Predive Warm-Up

Divers tend to be very invested in their gear. They clean masks, adjust straps, check computers, test regulators and shuffle weights prior to taking giant strides into the underwater realm. It is important that divers also remember to prepare their most important dive gear: their bodies.

Before you dive, take a moment to inventory your body. If you were sedentary on the ride out to the dive site your heart rate is probably near resting, so it is not circulating much oxygen to your muscles. Your muscles may be tight, which limits mobility. Your joints might be creaky, limiting comfort of movement. If you dive right in, you risk cramping up or starting the dive feeling less than optimal. You have invested a lot in your training, planning and preparation, so take a few minutes to prepare your body.

Diving is a physical activity. A proper warm-up and stretching routine is important for both enjoyment and safety during dives. A smart stretching session can boost circulation, lubricate joints and warm up muscles. It will allow you to don your gear and enter and exit the water with greater ease. It may also allow you to acclimate to the underwater environment more quickly.

A progressive warm-up gradually increases the heart rate and dilates the blood vessels, which promotes oxygenation of muscle tissue. Elevated muscle temperature optimizes efficiency and flexibility. A predive stretch reduces stress on muscles, tendons and joints and increases range of motion.

Before you dive, spend five to 10 minutes to complete a few rounds of the exercises below. Pay attention to how your body feels, and focus on any areas that seem tight.

Calf Stretch

Personal trainer performs calf stretch with a towel around her left foot

Calf cramps are a common annoyance in diving; the calf muscles (gastrocnemius and soleus) are primarily responsible for pointing your toes during finning. Tight calf muscles can lead to cramping, so stretch your calf muscles before you dive.

If you are already wearing fins, stretch your calves just like you learned in your open-water class:

  1. Straighten your leg.
  2. Grab the blade of your fin.
  3. Pull the blade back toward your knee until you feel the stretch, and hold this position for 30-60 seconds.
  4. Repeat on the opposite side.

If you are not wearing fins:

  1. Sit with one leg straight (flat on the ground or seated on a bench).
  2. Loop a towel under your toes.
  3. Pull until you feel the stretch, and hold this position for 30-60 seconds.
  4. Repeat on the opposite side.
Personal trainer performs back scratchder shoulder stretch

Back Scratcher Shoulder Stretch

You don’t want the first time you reach overhead to be when you need to reach a valve or locate your regulator.

  1. Extend one arm straight overhead.
  2. Bend your elbow, and reach down your spine.
  3. Grasp the bent elbow with the opposing hand.
  4. Gently pull your elbow, and hold this position for 30-60 seconds.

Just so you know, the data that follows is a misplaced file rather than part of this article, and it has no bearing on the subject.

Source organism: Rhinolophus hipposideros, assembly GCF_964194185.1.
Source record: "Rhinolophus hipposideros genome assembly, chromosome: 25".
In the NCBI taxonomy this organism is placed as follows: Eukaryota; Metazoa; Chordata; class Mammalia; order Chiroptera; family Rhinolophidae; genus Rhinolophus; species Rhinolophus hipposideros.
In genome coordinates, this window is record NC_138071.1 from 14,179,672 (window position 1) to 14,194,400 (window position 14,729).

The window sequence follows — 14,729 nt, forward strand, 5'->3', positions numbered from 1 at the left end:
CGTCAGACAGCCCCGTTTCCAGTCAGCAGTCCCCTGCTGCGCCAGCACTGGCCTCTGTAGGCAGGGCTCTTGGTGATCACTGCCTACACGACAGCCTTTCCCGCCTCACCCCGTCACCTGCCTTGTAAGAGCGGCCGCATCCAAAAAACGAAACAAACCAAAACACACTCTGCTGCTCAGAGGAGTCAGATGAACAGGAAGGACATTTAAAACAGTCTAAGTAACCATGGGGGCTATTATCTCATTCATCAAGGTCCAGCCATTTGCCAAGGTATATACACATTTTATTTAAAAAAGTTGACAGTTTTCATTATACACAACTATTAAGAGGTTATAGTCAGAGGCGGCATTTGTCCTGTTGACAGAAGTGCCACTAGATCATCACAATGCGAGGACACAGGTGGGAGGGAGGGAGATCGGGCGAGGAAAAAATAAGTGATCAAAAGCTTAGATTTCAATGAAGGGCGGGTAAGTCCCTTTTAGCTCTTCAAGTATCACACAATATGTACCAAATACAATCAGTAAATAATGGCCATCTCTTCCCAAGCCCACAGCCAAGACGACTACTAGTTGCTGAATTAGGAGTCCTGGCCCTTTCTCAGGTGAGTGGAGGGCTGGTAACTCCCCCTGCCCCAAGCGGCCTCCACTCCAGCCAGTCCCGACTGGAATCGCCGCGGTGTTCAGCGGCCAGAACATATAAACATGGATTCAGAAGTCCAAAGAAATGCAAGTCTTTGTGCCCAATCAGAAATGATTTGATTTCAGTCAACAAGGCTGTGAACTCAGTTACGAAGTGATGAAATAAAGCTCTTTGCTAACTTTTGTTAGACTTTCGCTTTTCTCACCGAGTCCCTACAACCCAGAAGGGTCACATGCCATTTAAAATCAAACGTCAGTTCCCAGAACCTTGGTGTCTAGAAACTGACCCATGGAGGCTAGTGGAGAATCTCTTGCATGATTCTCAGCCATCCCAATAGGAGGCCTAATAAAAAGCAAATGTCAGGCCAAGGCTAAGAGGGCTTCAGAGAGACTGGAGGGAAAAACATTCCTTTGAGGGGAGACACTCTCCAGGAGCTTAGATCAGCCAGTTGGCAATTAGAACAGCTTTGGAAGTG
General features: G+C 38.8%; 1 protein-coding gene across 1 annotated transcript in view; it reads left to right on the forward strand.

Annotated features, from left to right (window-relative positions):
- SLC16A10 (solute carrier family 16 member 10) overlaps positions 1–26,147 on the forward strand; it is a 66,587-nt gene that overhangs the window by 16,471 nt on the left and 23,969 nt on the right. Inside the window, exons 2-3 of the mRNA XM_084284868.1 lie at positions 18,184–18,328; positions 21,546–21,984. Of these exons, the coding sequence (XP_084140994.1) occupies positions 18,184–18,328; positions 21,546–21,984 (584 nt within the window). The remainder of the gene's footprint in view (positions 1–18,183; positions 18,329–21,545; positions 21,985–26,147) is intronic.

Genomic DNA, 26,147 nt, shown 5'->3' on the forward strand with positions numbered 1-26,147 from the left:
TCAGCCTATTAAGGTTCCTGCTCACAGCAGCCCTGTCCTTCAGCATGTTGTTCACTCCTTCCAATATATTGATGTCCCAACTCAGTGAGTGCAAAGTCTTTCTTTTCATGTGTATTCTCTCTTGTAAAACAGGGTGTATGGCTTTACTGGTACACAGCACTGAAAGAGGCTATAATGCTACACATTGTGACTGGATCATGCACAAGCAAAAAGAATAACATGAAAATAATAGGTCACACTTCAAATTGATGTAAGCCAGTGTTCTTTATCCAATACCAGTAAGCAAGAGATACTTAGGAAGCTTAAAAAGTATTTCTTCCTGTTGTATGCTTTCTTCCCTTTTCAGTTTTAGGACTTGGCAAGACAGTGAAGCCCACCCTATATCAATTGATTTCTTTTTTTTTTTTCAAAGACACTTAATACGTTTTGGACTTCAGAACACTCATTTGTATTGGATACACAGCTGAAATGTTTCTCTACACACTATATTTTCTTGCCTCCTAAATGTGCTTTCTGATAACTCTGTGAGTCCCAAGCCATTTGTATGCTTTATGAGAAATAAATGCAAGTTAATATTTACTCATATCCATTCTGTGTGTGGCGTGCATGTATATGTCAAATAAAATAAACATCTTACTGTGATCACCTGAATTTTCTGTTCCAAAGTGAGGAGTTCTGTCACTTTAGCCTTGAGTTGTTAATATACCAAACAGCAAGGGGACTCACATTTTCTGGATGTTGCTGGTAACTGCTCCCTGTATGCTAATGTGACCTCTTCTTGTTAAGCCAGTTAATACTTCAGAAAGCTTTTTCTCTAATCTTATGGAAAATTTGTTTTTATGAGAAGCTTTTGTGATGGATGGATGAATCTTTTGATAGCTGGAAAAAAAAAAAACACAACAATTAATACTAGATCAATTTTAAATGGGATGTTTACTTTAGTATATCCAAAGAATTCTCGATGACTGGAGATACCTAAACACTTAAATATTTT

5. Repeat on the opposite side.

Tip: Keep your head up.

Hanging Arm Circles

Personal trainer bent over with arms dangling

Rotator-cuff issues are a common ailment as we age. Activation of the rotator muscles prepares the shoulder for action and increases joint mobility.

  1. Bend over at your waist while maintaining a flat back.
  2. Let one arm hang freely, and rotate it 30 times clockwise and 30 times counterclockwise, gradually increasing the size of your circles.
  3. Use the other hand to brace yourself, if necessary.
  4. Switch arms after two to four sets.

Standing or Seated Trunk Twists

Personal trainer holds her right arm and twists to the left

Lower-back tightness is a common cause of back problems, so warm up prior to donning heavy dive gear.

  1. Begin with a tall spine while either standing or sitting.
  2. Cross your arms in front of you like a genie.
  3. Slowly rotate to your right, hold this position for a two count, and return to center.
  4. Repeat to the left.
  5. Move smoothly, and maintain control.

Wall Push-Ups

Push-ups are excellent for activating the major muscles of the upper body.

  1. Stand facing a wall or a solid object at chest height.
  2. Extend your hands straight toward the wall with your palms flat and fingers facing up.
  3. Lower your chest toward the wall, hold this position for a two count, and slowly push away.
  4. Perform 10-15 repetitions.


A female personal trainer sits back to perform a squat

Squats activate all the major muscles and joints of the lower body including the ankles, knees and hips.

  1. Begin with your feet slightly wider than shoulder width.
  2. Push your hips back while maintaining a flat back.
  3. Lower your hips as if sitting down, and keep your knees from traveling forward of your toes.
  4. Once you reach a comfortable seated position, stand up, pushing your hips forward.

Tip: Keep your heels on the floor at all times.
Note: Do squats only in calm seas.

NOTE: To avoid an increased risk of decompression sickness, DAN® recommends that divers avoid strenuous exercise for 24 hours after making a dive. During your annual physical exam or following any changes in your health status, consult your physician to ensure you have medical clearance to dive.

© Alert Diver — Q1 Winter 2016